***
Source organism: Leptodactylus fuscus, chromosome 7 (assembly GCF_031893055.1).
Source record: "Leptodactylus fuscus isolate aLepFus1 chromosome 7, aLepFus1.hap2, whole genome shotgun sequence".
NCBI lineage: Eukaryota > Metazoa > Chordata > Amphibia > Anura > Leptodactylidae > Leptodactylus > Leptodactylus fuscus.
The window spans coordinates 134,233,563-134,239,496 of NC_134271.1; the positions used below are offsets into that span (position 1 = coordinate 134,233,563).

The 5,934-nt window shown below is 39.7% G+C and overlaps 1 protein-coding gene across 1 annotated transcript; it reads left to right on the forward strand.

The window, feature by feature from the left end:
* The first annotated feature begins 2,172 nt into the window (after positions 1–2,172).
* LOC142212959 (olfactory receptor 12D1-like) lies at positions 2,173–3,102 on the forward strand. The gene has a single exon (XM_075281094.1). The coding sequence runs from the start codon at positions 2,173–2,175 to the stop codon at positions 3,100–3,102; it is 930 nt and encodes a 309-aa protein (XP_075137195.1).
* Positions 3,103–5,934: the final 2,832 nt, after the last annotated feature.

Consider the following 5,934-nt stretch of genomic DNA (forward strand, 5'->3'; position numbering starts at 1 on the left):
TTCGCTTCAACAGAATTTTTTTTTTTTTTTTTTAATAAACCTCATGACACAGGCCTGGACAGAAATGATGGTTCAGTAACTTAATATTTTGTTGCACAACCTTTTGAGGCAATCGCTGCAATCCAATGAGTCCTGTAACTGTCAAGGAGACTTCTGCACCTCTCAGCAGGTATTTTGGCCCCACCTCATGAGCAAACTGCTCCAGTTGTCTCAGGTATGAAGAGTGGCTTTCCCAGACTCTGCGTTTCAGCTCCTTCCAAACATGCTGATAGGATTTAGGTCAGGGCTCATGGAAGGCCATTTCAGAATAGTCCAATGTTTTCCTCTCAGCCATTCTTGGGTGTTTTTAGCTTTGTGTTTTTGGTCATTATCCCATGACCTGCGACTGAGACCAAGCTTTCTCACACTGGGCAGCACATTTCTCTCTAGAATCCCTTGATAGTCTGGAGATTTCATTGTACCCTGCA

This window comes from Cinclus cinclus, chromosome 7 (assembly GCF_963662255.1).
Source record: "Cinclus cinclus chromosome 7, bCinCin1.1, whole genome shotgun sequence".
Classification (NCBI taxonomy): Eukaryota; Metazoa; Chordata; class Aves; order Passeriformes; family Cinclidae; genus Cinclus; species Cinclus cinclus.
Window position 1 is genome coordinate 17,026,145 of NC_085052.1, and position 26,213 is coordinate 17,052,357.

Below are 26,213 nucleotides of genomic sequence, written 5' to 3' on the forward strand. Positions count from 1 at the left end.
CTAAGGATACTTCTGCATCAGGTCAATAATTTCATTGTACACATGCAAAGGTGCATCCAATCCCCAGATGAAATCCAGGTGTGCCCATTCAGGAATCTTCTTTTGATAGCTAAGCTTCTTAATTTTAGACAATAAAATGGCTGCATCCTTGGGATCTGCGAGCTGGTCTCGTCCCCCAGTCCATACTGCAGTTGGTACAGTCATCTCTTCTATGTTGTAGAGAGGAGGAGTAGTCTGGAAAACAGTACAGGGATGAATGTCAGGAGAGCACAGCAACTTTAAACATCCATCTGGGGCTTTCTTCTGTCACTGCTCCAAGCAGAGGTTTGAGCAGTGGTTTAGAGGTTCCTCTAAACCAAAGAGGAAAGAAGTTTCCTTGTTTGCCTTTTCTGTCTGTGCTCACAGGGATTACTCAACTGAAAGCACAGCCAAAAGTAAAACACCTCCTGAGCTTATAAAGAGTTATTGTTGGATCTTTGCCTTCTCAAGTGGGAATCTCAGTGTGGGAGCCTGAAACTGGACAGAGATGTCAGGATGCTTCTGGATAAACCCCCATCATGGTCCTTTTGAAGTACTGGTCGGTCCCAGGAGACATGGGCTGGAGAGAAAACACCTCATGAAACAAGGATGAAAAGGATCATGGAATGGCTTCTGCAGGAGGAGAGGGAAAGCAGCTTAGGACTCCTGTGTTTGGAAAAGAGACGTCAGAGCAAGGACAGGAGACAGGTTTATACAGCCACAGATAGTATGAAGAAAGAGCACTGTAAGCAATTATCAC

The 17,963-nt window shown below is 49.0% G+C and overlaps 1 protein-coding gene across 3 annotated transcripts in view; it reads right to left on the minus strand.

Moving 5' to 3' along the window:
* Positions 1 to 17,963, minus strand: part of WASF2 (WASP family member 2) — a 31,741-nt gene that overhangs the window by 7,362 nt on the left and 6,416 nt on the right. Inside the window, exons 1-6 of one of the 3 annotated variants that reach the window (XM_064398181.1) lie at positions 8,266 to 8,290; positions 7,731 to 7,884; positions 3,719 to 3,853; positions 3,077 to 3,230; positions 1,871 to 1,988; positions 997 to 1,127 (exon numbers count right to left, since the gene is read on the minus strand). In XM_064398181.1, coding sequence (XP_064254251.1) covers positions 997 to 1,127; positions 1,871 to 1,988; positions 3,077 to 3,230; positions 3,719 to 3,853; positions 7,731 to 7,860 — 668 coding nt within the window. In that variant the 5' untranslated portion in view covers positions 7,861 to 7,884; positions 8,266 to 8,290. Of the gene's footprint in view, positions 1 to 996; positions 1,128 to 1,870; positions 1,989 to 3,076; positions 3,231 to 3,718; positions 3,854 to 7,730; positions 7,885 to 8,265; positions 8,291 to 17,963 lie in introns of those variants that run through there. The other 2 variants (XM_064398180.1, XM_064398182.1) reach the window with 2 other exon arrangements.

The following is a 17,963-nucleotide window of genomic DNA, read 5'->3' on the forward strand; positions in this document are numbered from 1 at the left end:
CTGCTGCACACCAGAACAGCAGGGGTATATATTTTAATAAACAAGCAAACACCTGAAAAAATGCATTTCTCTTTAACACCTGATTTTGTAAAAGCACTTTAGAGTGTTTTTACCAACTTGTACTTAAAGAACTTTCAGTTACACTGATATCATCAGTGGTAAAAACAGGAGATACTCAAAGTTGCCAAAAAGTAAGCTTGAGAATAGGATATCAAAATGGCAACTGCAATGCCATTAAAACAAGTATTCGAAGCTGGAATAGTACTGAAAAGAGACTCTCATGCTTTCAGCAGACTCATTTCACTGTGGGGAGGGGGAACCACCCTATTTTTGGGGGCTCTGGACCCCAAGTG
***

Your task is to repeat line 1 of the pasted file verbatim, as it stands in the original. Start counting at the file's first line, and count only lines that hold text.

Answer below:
Source organism: Leptodactylus fuscus, chromosome 7 (assembly GCF_031893055.1).